At Qatar’s embassy in London, a screening of the Asian Cup final used a feed from the country’s sports network. Qataris in the rest of Britain had to give money to betting companies to view the nation win its first major soccer title.
The Asian Football Confederation sold its broadcast rights to betting companies who offered digital streams for a tournament being staged in a Muslim nation — the United Arab Emirates — that ended up with another — Qatar — contesting Friday’s final. Qatar beat Japan 3-1.
Gambling is not permissible in Islam.
When The Associated Press tried to sign up to Bet365, which shares family ownership with English second-tier soccer team Stoke, it required official identification to be uploaded, such as a passport, and at least 5 pounds ($6.50) to be deposited in an account. No one at Bet365, which streams soccer, horse racing and other sports daily, was available for comment about the religious implications.
The rights deal in Britain was the result of a lack of interest from broadcasters and concerns from the AFC that streaming the tournament on YouTube would make it too easy for a feed to be pirated in regions where rights are valuable — particularly the Middle East.
AFC spokesman Colin Gibson said “we have no idea about this” and added in a later email that the broadcast rights are sold by Lagardere Sports, not the AFC.
Lagardere Sports executive vice president of media, Nikolaus von Doetinchem, said the company acted as a broker between the AFC and the Perform Group on the betting company deals and said the streams were intended for existing account holders. Von Doetinchem said it was an “unfortunate situation” that Qataris, or other fans whose religion prohibits gambling, had to sign up to such services for the Asian Cup.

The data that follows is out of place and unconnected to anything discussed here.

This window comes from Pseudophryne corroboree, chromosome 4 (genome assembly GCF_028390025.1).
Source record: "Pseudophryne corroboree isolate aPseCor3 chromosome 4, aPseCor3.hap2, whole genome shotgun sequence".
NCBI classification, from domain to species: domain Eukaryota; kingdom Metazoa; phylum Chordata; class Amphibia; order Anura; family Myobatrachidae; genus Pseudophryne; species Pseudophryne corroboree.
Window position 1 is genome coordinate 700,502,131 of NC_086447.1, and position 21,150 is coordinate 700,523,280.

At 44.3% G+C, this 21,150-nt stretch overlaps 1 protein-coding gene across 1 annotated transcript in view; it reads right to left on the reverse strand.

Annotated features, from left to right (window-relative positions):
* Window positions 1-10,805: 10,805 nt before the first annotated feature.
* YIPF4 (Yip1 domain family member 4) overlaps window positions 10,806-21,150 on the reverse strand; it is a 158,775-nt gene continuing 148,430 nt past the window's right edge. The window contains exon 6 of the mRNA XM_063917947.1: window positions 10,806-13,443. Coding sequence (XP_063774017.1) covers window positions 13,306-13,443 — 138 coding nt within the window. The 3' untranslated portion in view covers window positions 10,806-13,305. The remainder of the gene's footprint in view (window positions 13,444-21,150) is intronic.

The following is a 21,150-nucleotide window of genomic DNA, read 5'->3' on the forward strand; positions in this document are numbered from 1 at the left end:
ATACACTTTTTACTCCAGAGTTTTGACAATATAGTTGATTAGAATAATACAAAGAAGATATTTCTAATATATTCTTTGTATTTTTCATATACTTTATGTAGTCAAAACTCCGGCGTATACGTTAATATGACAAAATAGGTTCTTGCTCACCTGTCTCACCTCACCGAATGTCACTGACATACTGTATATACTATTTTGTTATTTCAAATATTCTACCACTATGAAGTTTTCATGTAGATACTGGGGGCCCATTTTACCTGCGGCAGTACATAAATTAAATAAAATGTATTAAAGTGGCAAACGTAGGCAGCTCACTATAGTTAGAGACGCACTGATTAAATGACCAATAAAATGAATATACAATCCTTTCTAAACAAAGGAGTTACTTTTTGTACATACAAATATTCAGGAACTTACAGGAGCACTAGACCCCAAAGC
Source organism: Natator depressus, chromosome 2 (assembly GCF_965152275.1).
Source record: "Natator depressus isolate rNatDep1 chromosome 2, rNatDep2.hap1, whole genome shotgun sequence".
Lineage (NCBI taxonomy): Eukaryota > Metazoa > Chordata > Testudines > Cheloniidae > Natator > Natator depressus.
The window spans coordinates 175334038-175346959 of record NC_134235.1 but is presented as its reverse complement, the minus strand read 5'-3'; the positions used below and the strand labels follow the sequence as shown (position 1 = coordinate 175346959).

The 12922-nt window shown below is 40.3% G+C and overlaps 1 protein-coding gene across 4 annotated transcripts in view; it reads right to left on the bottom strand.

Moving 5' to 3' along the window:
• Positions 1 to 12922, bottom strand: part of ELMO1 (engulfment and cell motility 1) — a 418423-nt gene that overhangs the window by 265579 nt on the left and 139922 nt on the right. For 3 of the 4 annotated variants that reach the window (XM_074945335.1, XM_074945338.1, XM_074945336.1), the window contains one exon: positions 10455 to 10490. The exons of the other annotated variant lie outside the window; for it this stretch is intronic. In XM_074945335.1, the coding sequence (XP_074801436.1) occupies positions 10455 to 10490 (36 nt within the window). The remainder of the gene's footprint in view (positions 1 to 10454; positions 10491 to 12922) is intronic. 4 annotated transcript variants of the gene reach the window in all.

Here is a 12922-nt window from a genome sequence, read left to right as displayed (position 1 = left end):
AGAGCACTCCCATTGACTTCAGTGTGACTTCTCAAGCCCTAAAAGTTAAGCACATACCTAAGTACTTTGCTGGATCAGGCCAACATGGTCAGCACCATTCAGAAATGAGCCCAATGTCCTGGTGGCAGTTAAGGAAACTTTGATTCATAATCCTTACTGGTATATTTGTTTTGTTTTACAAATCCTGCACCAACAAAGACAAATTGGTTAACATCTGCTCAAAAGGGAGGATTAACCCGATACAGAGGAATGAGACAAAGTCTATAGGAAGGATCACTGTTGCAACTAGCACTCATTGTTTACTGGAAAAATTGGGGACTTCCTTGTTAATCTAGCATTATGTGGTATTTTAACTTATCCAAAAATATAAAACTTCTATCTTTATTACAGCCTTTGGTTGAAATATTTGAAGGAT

“Normally you would have a licensee with a broadcaster, which in this case didn’t happen because we didn’t get any offers from a U.K. broadcaster,” von Doetinchem told The Associated Press by telephone. “Normally in markets when rights are not sold, they are put on a website and streamed for free, but in this case the probability that gets pirated by the Saudis is too high to risk it.”
The AFC last month denounced the Saudi Arabia-backed pirate network beoutQ for the “persistent and illegal screening” of games for which Qatar’s beIN Sports owns the Middle East rights, including the Asian Cup. The theft of broadcast rights is a proxy fight in the 19-month political and economic boycott of Qatar by regional rivals, including Saudi Arabia and the United Arab Emirates.
Although beIN Sports cannot be viewed in Britain, the Qatari embassy was showing that network’s feed at a screening attended by 2022 World Cup organizing head Hassan Al-Thawadi.
While many club sides are sponsored by betting companies, it is unusual for a confederation to be in business with them. FIFA, which organizes the World Cup, said it doesn’t sell any rights to betting companies.
“We sell platform neutral rights to media rights licensees,” FIFA told the AP. “All sublicense agreements are subject to FIFA approval, and there are no betting companies.”